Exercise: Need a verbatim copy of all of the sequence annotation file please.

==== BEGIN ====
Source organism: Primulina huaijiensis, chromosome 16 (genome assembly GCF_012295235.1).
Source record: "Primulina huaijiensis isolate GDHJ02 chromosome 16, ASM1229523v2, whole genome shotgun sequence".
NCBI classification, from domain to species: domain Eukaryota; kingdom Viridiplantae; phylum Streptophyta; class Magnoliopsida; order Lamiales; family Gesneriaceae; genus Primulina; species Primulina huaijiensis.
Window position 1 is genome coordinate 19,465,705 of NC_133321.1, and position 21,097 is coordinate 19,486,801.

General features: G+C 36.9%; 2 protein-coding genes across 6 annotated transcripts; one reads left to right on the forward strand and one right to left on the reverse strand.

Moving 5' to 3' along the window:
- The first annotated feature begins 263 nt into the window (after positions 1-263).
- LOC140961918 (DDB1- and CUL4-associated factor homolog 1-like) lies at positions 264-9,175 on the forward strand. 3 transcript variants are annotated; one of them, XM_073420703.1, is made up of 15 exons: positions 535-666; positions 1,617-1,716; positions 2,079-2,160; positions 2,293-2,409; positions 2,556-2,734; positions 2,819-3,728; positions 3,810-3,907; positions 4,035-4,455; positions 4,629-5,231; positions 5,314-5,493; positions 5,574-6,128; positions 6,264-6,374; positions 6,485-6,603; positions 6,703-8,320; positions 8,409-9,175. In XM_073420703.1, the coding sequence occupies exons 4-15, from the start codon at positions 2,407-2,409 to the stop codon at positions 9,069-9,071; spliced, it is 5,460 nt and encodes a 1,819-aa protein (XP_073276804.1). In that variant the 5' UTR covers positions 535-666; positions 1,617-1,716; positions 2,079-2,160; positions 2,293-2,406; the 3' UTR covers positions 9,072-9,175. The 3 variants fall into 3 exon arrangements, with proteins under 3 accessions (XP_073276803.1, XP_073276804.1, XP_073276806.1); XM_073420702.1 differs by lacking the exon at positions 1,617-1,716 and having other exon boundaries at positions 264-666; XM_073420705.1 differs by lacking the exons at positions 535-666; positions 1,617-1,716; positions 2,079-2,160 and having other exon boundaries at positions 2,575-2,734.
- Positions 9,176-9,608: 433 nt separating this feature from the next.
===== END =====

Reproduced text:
Source organism: Primulina huaijiensis, chromosome 16 (genome assembly GCF_012295235.1).
Source record: "Primulina huaijiensis isolate GDHJ02 chromosome 16, ASM1229523v2, whole genome shotgun sequence".
NCBI classification, from domain to species: domain Eukaryota; kingdom Viridiplantae; phylum Streptophyta; class Magnoliopsida; order Lamiales; family Gesneriaceae; genus Primulina; species Primulina huaijiensis.
Window position 1 is genome coordinate 19,465,705 of NC_133321.1, and position 21,097 is coordinate 19,486,801.

General features: G+C 36.9%; 2 protein-coding genes across 6 annotated transcripts; one reads left to right on the forward strand and one right to left on the reverse strand.

Moving 5' to 3' along the window:
- The first annotated feature begins 263 nt into the window (after positions 1-263).
- LOC140961918 (DDB1- and CUL4-associated factor homolog 1-like) lies at positions 264-9,175 on the forward strand. 3 transcript variants are annotated; one of them, XM_073420703.1, is made up of 15 exons: positions 535-666; positions 1,617-1,716; positions 2,079-2,160; positions 2,293-2,409; positions 2,556-2,734; positions 2,819-3,728; positions 3,810-3,907; positions 4,035-4,455; positions 4,629-5,231; positions 5,314-5,493; positions 5,574-6,128; positions 6,264-6,374; positions 6,485-6,603; positions 6,703-8,320; positions 8,409-9,175. In XM_073420703.1, the coding sequence occupies exons 4-15, from the start codon at positions 2,407-2,409 to the stop codon at positions 9,069-9,071; spliced, it is 5,460 nt and encodes a 1,819-aa protein (XP_073276804.1). In that variant the 5' UTR covers positions 535-666; positions 1,617-1,716; positions 2,079-2,160; positions 2,293-2,406; the 3' UTR covers positions 9,072-9,175. The 3 variants fall into 3 exon arrangements, with proteins under 3 accessions (XP_073276803.1, XP_073276804.1, XP_073276806.1); XM_073420702.1 differs by lacking the exon at positions 1,617-1,716 and having other exon boundaries at positions 264-666; XM_073420705.1 differs by lacking the exons at positions 535-666; positions 1,617-1,716; positions 2,079-2,160 and having other exon boundaries at positions 2,575-2,734.
- Positions 9,176-9,608: 433 nt separating this feature from the next.